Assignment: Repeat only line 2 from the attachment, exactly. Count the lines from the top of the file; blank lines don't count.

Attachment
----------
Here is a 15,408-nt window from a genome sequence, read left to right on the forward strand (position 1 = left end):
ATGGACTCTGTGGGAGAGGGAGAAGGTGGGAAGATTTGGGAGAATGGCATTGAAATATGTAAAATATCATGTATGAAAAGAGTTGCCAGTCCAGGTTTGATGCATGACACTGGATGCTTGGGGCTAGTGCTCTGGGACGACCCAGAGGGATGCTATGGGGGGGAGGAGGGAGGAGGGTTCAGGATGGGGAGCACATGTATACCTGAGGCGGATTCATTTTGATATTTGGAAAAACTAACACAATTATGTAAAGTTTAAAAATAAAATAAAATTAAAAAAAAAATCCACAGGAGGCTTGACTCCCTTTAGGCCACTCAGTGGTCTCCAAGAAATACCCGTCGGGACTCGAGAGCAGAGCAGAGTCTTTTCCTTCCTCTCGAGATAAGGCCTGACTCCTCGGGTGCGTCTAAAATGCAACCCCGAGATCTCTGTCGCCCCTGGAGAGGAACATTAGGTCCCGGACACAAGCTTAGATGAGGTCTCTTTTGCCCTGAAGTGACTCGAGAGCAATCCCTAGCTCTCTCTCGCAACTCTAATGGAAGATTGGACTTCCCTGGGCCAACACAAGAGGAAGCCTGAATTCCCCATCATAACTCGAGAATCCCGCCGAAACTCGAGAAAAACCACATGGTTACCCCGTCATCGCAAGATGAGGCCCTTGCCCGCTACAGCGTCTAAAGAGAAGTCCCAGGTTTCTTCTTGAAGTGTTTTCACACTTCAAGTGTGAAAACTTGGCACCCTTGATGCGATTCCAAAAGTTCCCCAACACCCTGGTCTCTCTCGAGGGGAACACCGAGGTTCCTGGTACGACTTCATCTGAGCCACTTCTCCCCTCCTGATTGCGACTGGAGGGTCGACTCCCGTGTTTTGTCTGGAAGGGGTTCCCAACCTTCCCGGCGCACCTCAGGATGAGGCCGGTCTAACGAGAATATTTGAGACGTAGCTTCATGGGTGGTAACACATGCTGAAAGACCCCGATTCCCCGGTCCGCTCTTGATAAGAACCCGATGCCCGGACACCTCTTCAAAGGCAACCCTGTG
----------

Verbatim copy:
ATGGACTCTGTGGGAGAGGGAGAAGGTGGGAAGATTTGGGAGAATGGCATTGAAATATGTAAAATATCATGTATGAAAAGAGTTGCCAGTCCAGGTTTGATGCATGACACTGGATGCTTGGGGCTAGTGCTCTGGGACGACCCAGAGGGATGCTATGGGGGGGAGGAGGGAGGAGGGTTCAGGATGGGGAGCACATGTATACCTGAGGCGGATTCATTTTGATATTTGGAAAAACTAACACAATTATGTAAAGTTTAAAAATAAAATAAAATTAAAAAAAAAATCCACAGGAGGCTTGACTCCCTTTAGGCCACTCAGTGGTCTCCAAGAAATACCCGTCGGGACTCGAGAGCAGAGCAGAGTCTTTTCCTTCCTCTCGAGATAAGGCCTGACTCCTCGGGTGCGTCTAAAATGCAACCCCGAGATCTCTGTCGCCCCTGGAGAGGAACATTAGGTCCCGGACACAAGCTTAGATGAGGTCTCTTTTGCCCTGAAGTGACTCGAGAGCAATCCCTAGCTCTCTCTCGCAACTCTAATGGAAGATTGGACTTCCCTGGGCCAACACAAGAGGAAGCCTGAATTCCCCATCATAACTCGAGAATCCCGCCGAAACTCGAGAAAAACCACATGGTTACCCCGTCATCGCAAGATGAGGCCCTTGCCCGCTACAGCGTCTAAAGAGAAGTCCCAGGTTTCTTCTTGAAGTGTTTTCACACTTCAAGTGTGAAAACTTGGCACCCTTGATGCGATTCCAAAAGTTCCCCAACACCCTGGTCTCTCTCGAGGGGAACACCGAGGTTCCTGGTACGACTTCATCTGAGCCACTTCTCCCCTCCTGATTGCGACTGGAGGGTCGACTCCCGTGTTTTGTCTGGAAGGGGTTCCCAACCTTCCCGGCGCACCTCAGGATGAGGCCGGTCTAACGAGAATATTTGAGACGTAGCTTCATGGGTGGTAACACATGCTGAAAGACCCCGATTCCCCGGTCCGCTCTTGATAAGAACCCGATGCCCGGACACCTCTTCAAAGGCAACCCTGTG